Stickman Readers' Submissions March 26th, 2004

Gone Fishing (In Isaan) Part 7

Sis and I drove a ways down the well worn dirt road to the area closest to the pond she had pointed out to me. I pulled over where she indicated a spot to drive the truck off the road, where the rice threshing trucks wouldn't have a problem getting around us. We parked the truck in a cloud of dust, tires crunching on dried grasses and bushes. I set the hand brake, grabbed my ciggies and lighter, thought about taking along a large bottle of water sitting on the passenger seat floor, decided not to, and locked up the truck.

We went to the back of the truck and gathered our fishing rods and gear. I set up both our lines for live bait fishing.

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We had crabs for bait that one of the rice farmer guys and his daughter had dug for us earlier that morning from the mud in the rice fields. I'd never seen this before…..crabs in mud in an area so far from the ocean, where there is only fresh water. Yes, I know there are fresh water crabs. Just had never seen this firsthand before myself.

Within ten or fifteen minutes they had a couple of plastic baggies filled with the little buggers, and this was in the drier season. The top layer of dirt was as dry as a bone, but a few inches down in the loose dirt the moisture muddy dirt harbored many little pockets of miniature crabs. There must be gazillions of the things crawling under the muds of Isaan. It seemed no matter where he dug he came up with a handful of the little buggers!

Where I'm from the live bait we use is usually minnows, called shiners, or nightcrawlers…earthworms. Also small frogs, crayfish, crickets, and grasshoppers are sometimes used when available, but most just use shiners or worms.

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I prefer lures myself for freshwater fishing. Seems to me to require more skill involved to fool the fish into thinking they are striking at something alive and tasty. Just me.

I set up the rods with small hooks, for our crabby bait, and light split-shot lead weights. I used small dry twigs for the bobbers, not yet having found any manufactured ones to buy. It works if the wood is light and dry.

Once ready we set off along the paddy dikes, the easiest way to traverse the rice fields in any season. The pond lay a good 300 yards in, and sat near a copse of trees and bushes, one of the many that dot the rice fields of Isaan, likely left standing to provide ocassional shade for the rice farm workers on their breaks from the blazing sun.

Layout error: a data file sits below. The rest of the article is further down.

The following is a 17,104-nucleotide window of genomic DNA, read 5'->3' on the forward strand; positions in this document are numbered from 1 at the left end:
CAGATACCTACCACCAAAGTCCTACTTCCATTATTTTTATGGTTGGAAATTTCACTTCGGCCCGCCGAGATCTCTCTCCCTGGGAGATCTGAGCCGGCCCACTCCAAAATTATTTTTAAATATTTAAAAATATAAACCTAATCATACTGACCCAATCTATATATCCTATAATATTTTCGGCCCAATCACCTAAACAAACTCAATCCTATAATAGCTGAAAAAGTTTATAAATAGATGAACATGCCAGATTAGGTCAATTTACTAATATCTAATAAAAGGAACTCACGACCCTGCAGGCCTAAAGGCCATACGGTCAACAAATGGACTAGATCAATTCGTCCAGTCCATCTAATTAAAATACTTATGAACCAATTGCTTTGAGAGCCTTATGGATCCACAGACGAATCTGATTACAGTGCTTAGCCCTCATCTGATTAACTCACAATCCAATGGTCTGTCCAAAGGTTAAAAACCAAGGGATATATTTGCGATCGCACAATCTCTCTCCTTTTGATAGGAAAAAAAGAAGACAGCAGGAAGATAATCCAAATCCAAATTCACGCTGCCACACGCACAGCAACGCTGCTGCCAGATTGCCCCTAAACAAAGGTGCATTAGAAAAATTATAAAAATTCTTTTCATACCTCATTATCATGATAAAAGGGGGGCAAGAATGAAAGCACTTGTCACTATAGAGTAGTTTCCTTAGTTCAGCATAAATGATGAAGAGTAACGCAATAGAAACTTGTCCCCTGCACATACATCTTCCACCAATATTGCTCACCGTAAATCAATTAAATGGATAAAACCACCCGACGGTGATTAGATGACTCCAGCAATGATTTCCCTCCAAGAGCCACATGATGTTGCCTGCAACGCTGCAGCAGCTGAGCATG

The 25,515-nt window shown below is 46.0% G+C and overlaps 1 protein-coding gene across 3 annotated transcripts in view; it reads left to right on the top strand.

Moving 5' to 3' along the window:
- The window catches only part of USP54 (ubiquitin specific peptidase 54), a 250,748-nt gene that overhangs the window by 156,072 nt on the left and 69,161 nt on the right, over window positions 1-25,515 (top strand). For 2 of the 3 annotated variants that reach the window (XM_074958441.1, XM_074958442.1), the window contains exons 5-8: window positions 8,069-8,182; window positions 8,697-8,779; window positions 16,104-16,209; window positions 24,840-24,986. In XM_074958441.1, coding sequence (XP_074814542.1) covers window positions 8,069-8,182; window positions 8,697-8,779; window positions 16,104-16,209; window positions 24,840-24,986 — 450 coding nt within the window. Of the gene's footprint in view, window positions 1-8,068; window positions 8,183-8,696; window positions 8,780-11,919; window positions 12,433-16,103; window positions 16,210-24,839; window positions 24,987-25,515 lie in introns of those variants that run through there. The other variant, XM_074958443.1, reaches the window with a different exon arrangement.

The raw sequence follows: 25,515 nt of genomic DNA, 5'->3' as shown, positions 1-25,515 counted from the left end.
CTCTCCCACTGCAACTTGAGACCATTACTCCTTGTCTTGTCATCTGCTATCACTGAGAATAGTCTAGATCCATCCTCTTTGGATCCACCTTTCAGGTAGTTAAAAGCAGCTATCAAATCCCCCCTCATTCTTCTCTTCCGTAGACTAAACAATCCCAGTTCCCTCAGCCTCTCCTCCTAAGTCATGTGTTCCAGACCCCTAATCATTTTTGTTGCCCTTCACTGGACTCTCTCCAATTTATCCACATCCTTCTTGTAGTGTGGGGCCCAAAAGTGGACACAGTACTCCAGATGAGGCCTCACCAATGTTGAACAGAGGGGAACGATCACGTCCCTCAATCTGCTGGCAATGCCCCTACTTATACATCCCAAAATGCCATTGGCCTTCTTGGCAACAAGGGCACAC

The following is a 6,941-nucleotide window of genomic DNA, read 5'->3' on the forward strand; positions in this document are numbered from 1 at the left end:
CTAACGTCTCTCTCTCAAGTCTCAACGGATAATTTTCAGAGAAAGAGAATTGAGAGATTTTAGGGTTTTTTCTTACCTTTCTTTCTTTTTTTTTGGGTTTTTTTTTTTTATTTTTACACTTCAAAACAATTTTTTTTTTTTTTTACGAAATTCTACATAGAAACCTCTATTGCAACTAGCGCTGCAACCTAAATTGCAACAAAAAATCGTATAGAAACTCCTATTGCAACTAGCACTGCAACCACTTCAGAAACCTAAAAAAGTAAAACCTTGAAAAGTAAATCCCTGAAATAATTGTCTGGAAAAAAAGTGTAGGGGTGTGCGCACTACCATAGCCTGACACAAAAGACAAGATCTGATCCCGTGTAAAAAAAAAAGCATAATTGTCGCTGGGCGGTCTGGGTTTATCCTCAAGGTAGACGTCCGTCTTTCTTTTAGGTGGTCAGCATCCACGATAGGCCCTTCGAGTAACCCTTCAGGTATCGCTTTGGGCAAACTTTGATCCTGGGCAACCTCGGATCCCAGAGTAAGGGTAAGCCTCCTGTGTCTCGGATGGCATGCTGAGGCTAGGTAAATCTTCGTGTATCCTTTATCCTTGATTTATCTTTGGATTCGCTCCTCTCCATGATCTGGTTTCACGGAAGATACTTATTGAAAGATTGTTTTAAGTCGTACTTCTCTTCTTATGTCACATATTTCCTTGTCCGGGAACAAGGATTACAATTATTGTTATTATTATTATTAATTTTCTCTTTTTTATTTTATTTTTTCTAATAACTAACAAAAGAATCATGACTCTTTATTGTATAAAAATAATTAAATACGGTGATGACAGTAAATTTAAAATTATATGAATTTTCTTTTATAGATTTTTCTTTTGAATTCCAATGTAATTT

Sis and I made our way along the mounds of dirt, me feeling a bit itchy, as I was wearing shorts, and along the dikes the uncut sun-bleached grasses grew to knee height and tickled my calves as I walked.

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It being early December, and me being from a climate which was much colder at the moment, I wanted to enjoy this chance to get some sun and color while I could, before returning to Boston's winter wonderland of ice, snow, freezing rain, and below freezing wind chill factors. So I was dressed in cotton shorts, cotton t-shirt, and my trusty kick about leather Reebok sneakers. Sans socks of course.

Nothing looks worse in my eyes than a guy wearing shorts and sneakers with socks on. Just looks goofy to me. Me? I was stylin'! And itching like hell already from the clouds of mosquitos we stirred up as we walked along. Millions of whom seemed to be feeding voraciously on my stylin' bare fucking ankles! And me without my malaria shots or meds too.

I lit a smoke and puffed away. An old wives tale that I've come to embrace, being a pack a day smoker, that says that cigarette smoke helps chase away those pesky mosquitos. These hungry Thai mossies hadn't seemed to have been clued in on this shit though. I enjoyed the kick from the nicotine anyway, while scratching away whenever the urge became overwhelming.

We finally approached the infamous rice field fishing hole that Sis had told me all about in such glowing terms. "Many fish!" she had told me when I asked. This seemed to be no bullshit, because as we came to the edge of this watery oasis amongst the now dry and dusty village rice fields I saw that the surface of the waters veritabley roiled and seethed with aquatic lifeforms just beneath the surface. It looked as though we had just come upon the ending feeding of a large school of voracious Piranha just finishing stripping the meat off the bones of a large water buffalo, who had foolishly stumbled into the water while grabbing a cool afternoon drink of water!

"Wow! Looks like you were right Sis." I said laughing, "There are a lot of fish here!" She smiled, and beamed sunnily with an "I told you so!" look on her puss. We got settled on the banks of the pond, baited our hooks with the little crabs, and tossed our lines in to begin hauling in our catch for the night's supper.

The sun blazed down like something from a Boraxo 100 Mule Team commercial I'd seen every Sunday while watching Bonanza as a kid. The sunlight was a blinding bright white heat that enveloped the landscape in its sizzling embrace. Luckily I had taken along my sunglasses, or I'd have been blinded within minutes.

The early morning and previous evening it had been pretty cool temperature-wise. These cool invigorating temps were a distant memory now. I realized I'd left my ball cap back in the truck. Oh well. I'd wanted to catch some rays and get a tan. Here was my chance to do so!

I stripped off my t-shirt, scratched my ankles, and proceeded to fish.

(to be continued)

"The pleasant'st angling is to see the fish
Cut with her golden oars the silver stream,
And greedily devour the treacherous bait."

William Shakespeare
'Much Ado About Nothing'

Stickman says:

More Magic From Cent.

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